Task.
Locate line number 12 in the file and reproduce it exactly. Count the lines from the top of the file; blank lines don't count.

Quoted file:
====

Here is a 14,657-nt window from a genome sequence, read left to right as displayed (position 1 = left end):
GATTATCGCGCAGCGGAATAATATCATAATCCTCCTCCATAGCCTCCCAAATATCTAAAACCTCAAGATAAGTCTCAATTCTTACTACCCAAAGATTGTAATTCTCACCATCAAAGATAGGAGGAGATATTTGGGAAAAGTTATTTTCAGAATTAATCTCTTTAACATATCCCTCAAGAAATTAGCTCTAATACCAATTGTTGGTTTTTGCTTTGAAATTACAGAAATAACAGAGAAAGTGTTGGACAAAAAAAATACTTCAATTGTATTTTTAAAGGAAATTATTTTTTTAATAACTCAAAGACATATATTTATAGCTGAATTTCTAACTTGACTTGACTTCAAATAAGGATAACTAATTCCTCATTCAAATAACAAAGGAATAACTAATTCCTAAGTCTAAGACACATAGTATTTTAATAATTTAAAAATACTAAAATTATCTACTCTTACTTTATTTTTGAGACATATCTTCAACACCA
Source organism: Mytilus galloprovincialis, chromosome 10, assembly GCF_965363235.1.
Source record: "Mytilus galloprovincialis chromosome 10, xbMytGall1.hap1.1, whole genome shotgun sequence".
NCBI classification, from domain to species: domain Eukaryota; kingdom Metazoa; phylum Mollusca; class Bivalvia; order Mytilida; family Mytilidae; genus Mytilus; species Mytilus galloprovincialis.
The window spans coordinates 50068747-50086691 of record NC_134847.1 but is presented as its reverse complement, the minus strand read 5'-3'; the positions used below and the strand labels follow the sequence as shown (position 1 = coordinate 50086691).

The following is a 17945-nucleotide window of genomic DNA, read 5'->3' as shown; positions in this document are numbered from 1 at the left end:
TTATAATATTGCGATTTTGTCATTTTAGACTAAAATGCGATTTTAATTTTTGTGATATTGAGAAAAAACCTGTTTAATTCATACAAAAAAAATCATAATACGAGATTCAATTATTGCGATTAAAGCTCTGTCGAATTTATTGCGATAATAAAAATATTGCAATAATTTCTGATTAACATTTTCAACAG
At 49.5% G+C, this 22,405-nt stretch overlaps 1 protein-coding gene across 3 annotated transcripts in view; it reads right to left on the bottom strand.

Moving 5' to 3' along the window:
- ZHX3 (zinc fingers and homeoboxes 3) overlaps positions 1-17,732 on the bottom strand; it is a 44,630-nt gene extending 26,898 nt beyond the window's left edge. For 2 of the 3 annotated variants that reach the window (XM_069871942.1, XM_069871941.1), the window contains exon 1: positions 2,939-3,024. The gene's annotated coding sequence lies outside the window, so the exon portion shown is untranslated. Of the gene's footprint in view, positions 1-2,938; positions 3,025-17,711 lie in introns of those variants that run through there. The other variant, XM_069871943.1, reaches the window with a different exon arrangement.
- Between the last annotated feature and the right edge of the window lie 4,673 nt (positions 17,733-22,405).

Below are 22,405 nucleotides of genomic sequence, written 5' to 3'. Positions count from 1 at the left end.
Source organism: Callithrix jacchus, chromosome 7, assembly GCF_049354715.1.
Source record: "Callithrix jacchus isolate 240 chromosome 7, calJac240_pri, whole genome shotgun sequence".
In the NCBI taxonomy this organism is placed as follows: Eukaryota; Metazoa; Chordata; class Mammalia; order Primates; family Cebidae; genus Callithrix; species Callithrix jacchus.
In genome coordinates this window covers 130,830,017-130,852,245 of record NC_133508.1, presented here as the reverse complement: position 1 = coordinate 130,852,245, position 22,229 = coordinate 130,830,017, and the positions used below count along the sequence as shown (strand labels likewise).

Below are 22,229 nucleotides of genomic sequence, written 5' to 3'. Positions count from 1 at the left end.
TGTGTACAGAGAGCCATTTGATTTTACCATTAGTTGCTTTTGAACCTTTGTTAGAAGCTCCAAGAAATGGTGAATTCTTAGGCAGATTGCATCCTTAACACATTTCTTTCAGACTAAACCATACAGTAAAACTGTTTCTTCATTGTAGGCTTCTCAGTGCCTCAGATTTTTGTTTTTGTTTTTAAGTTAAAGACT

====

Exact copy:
- Between the last annotated feature and the right edge of the window lie 4,673 nt (positions 17,733-22,405).